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Basically, when you throw many characters belonging to a specific genre (or sometimes a distinct division of this genre—e.g., the works of a certain author) into a Massive Multiplayer Crossover, for the purpose of exploring and deconstructing—and sometimes reconstructing—said genre from a modern viewpoint (which may or may not be Darker and Edgier). It could use the actual characters and settings from said works, or it could limit itself to using Expies if said work isn't quite in the public domain (less common online, because copyrights matter somewhat less when no money changes hands)
Note that the Massive Multiplayer Crossover itself here is just the means, while the goal is the aforementioned genre exploration/deconstruction. Also note that it's only one of the possible uses for a Massive Multiplayer Crossover, which may be implemented for numerous other purposes (e.g., fun, awesomeness, sex appeal, etc.)
- This Image Board thread does this with various notable Manga and Anime.
- Violence Jack has dark, twisted versions of many a Go Nagai character. Considering what most of Go Nagai's characters are like to begin with...
- Alan Moore loves this trope.
- League of Extraordinary Gentlemen Vols. 1 & 2 did this with Victorian literature. It's very likely that it was this graphic novel that influenced this trope's popularity in the last decade (especially in comics), so it's probably the Trope Codifier. Note that in the movie version a similar Massive Multiplayer Crossover is made mostly for Rule of Funny and Rule of Cool, rather than Deconstruction. Thus, it's not an example of Deconstruction Crossover.
- Black Dossier, the sequel to LoEG, did this with mostly 1950s mostly British mostly literature.
- League of Extraordinary Gentlemen Vol. 3 is going to do this with, consequently, early 20th century, 1960s and 1990s-2000s fiction.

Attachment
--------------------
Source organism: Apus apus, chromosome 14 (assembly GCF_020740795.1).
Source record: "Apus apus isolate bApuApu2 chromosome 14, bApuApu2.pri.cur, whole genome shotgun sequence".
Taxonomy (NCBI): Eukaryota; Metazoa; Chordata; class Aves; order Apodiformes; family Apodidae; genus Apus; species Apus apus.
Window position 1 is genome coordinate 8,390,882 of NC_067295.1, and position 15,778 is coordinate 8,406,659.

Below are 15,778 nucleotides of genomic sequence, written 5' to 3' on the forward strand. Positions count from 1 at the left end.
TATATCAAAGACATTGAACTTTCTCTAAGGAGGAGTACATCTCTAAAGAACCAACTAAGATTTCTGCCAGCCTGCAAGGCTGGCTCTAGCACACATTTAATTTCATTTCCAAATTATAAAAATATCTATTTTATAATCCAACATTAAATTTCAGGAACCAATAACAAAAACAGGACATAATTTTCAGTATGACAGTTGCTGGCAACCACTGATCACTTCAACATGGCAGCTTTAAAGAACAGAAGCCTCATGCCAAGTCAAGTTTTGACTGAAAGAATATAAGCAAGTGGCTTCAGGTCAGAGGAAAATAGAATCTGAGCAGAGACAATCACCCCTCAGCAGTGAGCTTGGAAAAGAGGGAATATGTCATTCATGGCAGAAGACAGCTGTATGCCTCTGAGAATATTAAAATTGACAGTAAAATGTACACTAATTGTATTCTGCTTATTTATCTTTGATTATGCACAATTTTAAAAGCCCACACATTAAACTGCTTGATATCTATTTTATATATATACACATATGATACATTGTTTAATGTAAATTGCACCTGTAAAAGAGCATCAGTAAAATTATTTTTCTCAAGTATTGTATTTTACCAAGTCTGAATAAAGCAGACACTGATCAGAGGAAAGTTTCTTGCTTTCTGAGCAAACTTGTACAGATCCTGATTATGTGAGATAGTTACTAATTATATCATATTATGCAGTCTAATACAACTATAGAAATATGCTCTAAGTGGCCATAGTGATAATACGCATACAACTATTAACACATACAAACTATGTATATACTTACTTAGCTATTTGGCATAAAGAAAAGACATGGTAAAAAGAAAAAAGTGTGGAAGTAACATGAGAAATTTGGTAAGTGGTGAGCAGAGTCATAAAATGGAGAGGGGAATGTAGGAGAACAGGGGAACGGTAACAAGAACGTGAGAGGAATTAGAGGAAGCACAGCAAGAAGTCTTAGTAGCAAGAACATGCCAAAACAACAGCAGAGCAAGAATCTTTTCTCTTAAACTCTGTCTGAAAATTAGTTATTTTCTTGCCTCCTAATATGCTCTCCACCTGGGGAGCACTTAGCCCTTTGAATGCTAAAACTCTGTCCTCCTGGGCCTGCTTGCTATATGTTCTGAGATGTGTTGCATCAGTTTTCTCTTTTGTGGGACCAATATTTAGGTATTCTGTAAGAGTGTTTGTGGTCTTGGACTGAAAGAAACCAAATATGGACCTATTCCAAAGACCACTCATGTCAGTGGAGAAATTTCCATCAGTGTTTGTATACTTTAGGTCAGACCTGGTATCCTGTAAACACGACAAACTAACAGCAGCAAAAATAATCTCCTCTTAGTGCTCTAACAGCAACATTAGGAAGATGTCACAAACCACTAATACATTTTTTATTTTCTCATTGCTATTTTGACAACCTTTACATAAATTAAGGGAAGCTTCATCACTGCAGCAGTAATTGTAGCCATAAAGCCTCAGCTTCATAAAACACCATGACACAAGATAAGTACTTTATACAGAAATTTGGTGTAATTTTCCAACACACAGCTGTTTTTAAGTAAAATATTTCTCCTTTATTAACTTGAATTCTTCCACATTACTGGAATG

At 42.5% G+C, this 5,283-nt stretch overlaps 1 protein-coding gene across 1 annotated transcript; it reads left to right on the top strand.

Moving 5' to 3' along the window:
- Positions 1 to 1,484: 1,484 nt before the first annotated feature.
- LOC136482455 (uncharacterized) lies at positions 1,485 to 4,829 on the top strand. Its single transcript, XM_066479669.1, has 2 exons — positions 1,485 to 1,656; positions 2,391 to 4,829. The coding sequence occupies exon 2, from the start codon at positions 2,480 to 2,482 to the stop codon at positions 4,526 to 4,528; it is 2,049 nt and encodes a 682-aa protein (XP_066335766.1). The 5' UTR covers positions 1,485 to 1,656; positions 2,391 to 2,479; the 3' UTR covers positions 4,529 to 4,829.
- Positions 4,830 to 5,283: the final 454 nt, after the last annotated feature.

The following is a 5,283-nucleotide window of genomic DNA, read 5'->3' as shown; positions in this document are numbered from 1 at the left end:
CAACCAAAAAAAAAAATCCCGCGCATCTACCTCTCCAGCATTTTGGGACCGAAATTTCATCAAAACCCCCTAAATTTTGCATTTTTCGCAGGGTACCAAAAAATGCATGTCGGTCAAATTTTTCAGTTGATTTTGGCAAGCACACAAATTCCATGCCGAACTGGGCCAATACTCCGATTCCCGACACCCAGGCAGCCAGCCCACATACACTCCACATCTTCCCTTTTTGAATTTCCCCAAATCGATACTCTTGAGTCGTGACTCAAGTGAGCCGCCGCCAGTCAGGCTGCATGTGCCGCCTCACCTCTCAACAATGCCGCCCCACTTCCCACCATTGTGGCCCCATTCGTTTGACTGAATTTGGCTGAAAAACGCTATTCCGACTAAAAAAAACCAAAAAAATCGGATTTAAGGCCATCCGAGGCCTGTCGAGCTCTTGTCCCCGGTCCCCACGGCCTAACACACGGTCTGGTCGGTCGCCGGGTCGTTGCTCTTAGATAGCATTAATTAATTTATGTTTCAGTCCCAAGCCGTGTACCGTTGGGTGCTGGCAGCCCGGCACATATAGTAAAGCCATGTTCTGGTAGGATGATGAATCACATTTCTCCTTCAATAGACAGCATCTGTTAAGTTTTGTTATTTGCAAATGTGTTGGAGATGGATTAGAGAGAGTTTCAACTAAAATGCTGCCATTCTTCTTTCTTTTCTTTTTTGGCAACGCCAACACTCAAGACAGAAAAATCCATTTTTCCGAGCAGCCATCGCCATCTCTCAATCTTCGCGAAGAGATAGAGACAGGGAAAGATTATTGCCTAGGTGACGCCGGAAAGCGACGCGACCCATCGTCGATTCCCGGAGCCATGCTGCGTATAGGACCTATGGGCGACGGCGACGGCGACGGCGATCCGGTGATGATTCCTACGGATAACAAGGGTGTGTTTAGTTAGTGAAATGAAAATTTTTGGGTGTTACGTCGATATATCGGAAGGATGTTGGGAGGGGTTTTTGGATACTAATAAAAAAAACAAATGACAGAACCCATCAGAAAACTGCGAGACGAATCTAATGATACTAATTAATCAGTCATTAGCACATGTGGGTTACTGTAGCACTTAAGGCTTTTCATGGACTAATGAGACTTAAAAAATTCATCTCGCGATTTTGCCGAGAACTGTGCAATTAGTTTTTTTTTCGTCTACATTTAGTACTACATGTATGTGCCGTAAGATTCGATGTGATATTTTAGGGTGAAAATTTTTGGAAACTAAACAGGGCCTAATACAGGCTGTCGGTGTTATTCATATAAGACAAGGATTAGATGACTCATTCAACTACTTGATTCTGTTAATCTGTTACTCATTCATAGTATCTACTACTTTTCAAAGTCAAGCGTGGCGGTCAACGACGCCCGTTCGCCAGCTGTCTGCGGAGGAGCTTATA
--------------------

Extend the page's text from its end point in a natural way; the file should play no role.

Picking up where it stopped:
- Albion (created with Alan Moore's assistance) did this with 1950s-'70s British comics published by IPC.
- In Twilight of the Superheroes, a script submitted by Alan Moore to DC, he wanted to do the same with the DC Universe.
- The original script for Watchmen was this: a crossover of several Charlton Comics characters intended for deconstructing the superhero genre from a modern viewpoint. The final work uses Captain Ersatzes of the Charlton characters instead.
- Lost Girls, with art by Melinda Gebbie, crosses the stories of Alice in Wonderland, Peter Pan and The Wonderful Wizard of Oz. The deconstructive part comes where instead of fantasy tales, they're all converted into similar stories of sexual awakening, often taking place when the girls are quite young and sometimes with family members.
- The Judgement Day crossover Moore wrote for Awesome was this in spades, creating an enormous history for the Awesome universe apparently populated entirely by the Captain Ersatz novelty assortment.
- Sandman does this with every comics, mythological or historical figure Neil Gaiman could work into the story.
- Kingdom Come: To some extent, it actually fulfilled the idea of Twilight of the Superheroes.
- Basically, it starts with the idea "everything ever produced for DC Comics was canon". All of it, Watchmen, Vertigo Comics, the experimental comics of The Seventies, One shot characters from anthology comics, the Superfriends Cartoon, all of it. Then, it took all the contemporary trends in comics, morally questionable storylines, Badass Nineties Anti Heroes, heroes and villains being replaced with Darker and Edgier Legacy Characters, and extrapolate them to their logical extremes. Then it took the Golden Age Generation of superheroes, and brought their powers to logical extremes, added biblical themes, and gave it to us in a photo-realistic "painted" style to make it more realistic, and disturbing. It certainly counts.
- Planetary did this with various fiction characters and genres. Most of the characters there are pastiches or Captain Ersatzs, and most genres are deconstructed in self-containing stories, regardless of the series' Massive Multiplayer Crossover premise.
- J.Michael Straszynski's unfinished series The Twelve did this with twelve various WWII-era Timely Comics superheroes, exploring the differences between modern and 1940s culture.
- Fables does this with fairy-tales and nursery rhymes.
- Twilight, by Howard Chaykin, did this with DC Comics' Silver Age science fiction characters. No relation to Twilight of the Superheroes. Or that book with sparkling vampires.
- The JLA-Avengers miniseries. The plot of the series was all about the differences between the Marvel Universe and The DCU. Compared to the DCU, Marvel is a Crapsack World, and compared to Marvel, DC heroes are just one short, bad day away from Beware the Superman.